An ounce of information
Published on 04/10/2023 in Peanut Farming
Peanuts are an ideal farming crop, and are grown extensively in tropical and subtropical regions. Here are the basics for delivering a high-quality harvest
The humble peanut is one of the top oilseed crops grown in Asia. Peanut farming in India is widespread, with India being the second-largest producer after China. An annual herbaceous plant, peanuts can reach up to 50 cm in height and belong to the Fabaceae family and Arachis genus. Peanut farming is a core activity of many commercial producers across tropical and subtropical regions.
Peanuts are widely used as an ingredient and are typically processed by roasting, grinding into peanut flour, or crushing to extract peanut oil. They are rich in essential nutrients: A typical 100-gram serving contains 550 calories, 40-45% oil and 25% protein, as well as generous levels of dietary fibre, several B vitamins and vitamin E, and several dietary minerals such as manganese, magnesium, and phosphorus.
The “oil cake” obtained after the oil has been extracted from peanuts makes a useful organic manure and animal feed, and contains nitrogen, phosphorus, and potash. Peanut farming is also an effective cover crop or rotation crop option for areas exposed to soil erosion – making groundnut farming a profitable commercial enterprise for many.
Climatic conditions such as temperature and rainfall significantly influence the growth of peanut crops. Warm and moist conditions are favourable for healthy growth, whereas a cool and wet climate results in slow germination and seeding, as well as an increased risk of seed rot. Peanut crops will not tolerate long periods of frost, severe droughts, or stagnated water.
Peanuts require a relatively high temperature and a frost-free period of about 160 days. Anything above 35°C inhibits growth, and below 15°C growth stops entirely. For rapid emergence, the soil must be above 21°C, and the best germination and seedling development occurs at around 30°C.
Moisture is another critical factor for successful peanut production. Planting must be done on moist, warm soils to speed up the germination process, with wider planting rows advised in low-rainfall areas.
A significant level of rainfall is particularly essential during the flowering, pegging, and pod formation stages, in order to ensure maximum yield and high-quality peanuts. Although peanuts are t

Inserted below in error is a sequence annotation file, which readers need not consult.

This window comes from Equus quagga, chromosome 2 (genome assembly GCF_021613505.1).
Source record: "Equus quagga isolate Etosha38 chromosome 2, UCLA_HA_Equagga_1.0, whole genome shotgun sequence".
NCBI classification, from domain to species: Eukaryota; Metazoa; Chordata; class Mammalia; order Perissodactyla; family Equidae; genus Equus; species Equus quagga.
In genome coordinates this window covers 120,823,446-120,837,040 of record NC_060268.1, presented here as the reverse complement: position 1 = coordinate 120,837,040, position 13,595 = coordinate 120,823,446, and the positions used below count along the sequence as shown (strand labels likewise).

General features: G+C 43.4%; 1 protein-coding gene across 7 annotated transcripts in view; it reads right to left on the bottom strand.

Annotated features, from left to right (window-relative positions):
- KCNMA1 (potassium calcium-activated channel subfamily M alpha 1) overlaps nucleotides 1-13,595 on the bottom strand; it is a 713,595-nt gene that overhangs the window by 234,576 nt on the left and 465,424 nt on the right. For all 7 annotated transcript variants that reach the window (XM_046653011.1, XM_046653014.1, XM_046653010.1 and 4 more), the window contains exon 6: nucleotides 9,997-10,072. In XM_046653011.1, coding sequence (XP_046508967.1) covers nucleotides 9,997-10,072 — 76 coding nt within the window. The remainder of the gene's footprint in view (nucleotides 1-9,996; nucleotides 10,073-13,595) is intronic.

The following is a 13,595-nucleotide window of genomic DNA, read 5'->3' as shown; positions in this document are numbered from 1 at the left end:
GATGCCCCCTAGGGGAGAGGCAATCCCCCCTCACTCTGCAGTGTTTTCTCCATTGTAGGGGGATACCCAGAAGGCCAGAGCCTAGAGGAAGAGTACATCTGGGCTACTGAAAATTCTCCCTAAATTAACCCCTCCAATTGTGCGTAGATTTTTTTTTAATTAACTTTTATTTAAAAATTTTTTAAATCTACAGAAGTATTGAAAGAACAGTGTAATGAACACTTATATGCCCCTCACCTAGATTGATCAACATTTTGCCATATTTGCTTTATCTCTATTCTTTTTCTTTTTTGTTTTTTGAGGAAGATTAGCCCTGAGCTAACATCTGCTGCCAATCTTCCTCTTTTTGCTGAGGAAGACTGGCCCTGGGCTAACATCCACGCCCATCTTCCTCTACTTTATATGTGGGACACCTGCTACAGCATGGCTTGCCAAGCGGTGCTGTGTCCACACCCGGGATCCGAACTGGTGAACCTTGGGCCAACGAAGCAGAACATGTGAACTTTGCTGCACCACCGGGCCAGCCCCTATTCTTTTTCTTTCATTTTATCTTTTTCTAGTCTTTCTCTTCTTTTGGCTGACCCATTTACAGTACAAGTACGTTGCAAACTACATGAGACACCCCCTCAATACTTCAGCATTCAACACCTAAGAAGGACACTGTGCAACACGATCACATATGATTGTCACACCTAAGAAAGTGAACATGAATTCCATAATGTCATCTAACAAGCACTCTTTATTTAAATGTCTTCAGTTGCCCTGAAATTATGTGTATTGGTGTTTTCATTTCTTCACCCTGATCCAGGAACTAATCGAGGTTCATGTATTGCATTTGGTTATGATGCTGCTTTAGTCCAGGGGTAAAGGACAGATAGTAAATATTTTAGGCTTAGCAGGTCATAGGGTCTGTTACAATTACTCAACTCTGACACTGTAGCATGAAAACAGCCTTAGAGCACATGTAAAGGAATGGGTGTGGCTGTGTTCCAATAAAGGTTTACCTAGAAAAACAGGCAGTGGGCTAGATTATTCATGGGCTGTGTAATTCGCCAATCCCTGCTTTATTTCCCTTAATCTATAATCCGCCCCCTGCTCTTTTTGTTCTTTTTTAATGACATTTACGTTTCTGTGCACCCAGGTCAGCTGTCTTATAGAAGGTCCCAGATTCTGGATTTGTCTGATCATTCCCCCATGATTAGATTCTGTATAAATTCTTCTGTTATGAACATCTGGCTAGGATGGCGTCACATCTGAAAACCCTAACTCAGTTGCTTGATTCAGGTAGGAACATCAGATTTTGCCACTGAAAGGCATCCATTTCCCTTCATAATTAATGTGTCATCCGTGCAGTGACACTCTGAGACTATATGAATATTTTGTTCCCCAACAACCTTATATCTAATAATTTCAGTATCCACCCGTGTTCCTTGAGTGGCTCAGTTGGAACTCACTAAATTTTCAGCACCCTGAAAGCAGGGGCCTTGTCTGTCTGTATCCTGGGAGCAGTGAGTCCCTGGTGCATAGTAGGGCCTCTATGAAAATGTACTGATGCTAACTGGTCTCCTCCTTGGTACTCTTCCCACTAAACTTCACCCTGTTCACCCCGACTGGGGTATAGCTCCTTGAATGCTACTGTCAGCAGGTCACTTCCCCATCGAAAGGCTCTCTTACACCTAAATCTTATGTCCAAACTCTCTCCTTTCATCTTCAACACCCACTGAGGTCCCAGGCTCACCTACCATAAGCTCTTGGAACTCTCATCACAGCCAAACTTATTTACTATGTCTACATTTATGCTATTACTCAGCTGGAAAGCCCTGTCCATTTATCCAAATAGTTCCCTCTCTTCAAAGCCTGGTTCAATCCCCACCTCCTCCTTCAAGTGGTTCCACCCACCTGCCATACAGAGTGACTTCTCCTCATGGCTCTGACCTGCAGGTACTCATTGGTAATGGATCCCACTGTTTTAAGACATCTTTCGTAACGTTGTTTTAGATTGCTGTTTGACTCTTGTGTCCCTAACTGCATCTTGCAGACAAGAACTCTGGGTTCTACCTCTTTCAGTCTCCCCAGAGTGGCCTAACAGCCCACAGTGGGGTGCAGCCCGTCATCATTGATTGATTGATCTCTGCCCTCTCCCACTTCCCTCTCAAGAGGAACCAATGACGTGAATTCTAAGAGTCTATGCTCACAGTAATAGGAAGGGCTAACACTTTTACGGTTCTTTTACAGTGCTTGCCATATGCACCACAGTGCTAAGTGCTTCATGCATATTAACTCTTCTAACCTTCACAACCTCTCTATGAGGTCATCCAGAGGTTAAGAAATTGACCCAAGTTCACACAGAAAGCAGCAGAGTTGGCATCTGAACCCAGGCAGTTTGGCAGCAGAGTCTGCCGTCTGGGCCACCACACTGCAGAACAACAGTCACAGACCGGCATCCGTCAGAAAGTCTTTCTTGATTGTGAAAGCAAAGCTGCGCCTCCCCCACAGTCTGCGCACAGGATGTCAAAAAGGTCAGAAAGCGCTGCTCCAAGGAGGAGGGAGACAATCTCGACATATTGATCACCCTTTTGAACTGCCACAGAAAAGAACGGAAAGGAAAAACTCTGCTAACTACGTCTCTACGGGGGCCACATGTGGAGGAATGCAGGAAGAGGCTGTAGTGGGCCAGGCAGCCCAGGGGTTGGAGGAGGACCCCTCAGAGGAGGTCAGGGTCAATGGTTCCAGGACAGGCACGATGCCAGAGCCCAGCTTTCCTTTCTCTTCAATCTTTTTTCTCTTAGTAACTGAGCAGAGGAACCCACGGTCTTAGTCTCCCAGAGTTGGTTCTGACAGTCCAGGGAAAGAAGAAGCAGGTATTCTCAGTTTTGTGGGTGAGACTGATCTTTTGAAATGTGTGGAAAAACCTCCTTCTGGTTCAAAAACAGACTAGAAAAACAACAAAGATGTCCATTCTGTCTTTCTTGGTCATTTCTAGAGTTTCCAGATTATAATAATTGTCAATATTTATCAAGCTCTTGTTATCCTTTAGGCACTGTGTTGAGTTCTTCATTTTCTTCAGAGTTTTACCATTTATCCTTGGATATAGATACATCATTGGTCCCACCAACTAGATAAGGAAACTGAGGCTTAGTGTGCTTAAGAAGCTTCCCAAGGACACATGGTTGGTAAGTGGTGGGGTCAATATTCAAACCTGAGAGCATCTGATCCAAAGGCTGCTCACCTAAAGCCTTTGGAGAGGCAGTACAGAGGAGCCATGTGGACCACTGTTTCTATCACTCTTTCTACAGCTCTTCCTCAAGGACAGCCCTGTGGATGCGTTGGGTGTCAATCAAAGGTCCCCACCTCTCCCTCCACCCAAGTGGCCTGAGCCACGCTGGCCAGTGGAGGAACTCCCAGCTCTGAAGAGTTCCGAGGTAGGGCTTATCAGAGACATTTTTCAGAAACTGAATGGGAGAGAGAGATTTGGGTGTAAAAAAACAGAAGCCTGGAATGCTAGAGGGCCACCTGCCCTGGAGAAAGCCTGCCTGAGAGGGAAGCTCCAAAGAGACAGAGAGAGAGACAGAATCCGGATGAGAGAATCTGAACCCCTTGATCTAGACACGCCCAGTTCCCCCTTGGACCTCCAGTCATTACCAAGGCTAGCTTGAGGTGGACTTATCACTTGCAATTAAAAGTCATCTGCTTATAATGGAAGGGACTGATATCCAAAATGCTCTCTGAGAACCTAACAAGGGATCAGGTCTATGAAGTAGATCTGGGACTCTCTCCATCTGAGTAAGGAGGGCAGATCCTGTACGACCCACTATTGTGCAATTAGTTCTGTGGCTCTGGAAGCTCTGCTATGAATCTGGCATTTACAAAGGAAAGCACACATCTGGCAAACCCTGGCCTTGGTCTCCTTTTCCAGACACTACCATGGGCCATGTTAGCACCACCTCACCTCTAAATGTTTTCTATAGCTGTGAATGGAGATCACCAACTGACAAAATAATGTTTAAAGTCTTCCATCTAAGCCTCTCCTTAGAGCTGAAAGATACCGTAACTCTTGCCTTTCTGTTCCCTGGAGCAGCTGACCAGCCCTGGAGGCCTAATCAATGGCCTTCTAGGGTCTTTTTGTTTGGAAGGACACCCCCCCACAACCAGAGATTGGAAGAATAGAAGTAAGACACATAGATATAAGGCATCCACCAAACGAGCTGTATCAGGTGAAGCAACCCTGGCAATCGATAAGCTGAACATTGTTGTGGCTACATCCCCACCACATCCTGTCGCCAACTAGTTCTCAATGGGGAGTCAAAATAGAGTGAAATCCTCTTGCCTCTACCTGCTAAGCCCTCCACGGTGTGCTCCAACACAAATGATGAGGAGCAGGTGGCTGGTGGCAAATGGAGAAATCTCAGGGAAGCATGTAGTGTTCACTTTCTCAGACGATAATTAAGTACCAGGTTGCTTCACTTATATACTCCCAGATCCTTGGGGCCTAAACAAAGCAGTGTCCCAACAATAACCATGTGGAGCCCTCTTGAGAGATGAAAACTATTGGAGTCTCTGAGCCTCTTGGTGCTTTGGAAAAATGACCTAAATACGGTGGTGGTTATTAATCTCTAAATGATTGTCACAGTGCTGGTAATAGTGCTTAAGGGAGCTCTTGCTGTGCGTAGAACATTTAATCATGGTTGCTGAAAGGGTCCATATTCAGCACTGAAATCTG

|How much rainfall do peanuts require?|
|Pre-sowing operations (preparatory cultivation)||100 mm|
|Flowering and pod development||400-500 mm|
Typically grown in areas with 600-1,500 mm of rainfall, 1,250 mm is optimal.
Peanuts do best in full sunlight but can tolerate partial shade as well. When planted in the shade, peanut leaves will become larger and produce fewer reproductive organs, but yield will typically not suffer.
Peanuts grow best in well-drained, yellow-red or red-coloured, fertile, sandy-to-loam soils with a pH range of 5.5 to 7.0. Saline soils are not suitable because peanuts have a very low salt tolerance.
The peanut plant produces horizontal runner stems which in turn produce flowers at each node. These flowers self-pollinate and trigger peg formation in groundnut plants which penetrate the ground – this is where the peanut pod is produced. As a result, the topsoil must have a low clay content of less than 20%, and a loose structure that the peg can penetrate easily.
The seedbed must be deep, typically 900-1,200 mm, without compaction layers, to accommodate the peanut plant’s root system, and to ensure sufficient drainage. Suitable soil forms are Avalon, Bainsvlei, Clovelly, Hutton, Pinedene, and Glencoe.
To ensure your peanut cultivation will be effective, it’s important to know which groundnut grows in which soil, and to do a thorough soil test, especially when growing peanuts from seed.
Crop rotation is crucial for groundnut farming, as it helps rebalance soil nutrients and reduce the prevalence of soil-borne diseases, nematodes, and weeds. Maize, sorghum, pearl millet, or small grain crops are ideal follow-on crops, and you should avoid planting peanuts after tobacco or cotton.
The balanced use of fertilizer and manure delivers the phosphorus, potassium, calcium, sulphur, and magnesium needed for peanut growth. Before applying fertilizer, it’s important to assess your current soil nutrient status.
When using chicken manure, 10-12 tons per hectare is suitable, or 20 tons per hectare for decomposed farmyard manure. Manure should be mixed into the soil at least one month before crop sowing.
Seed layout and plot design in peanut farming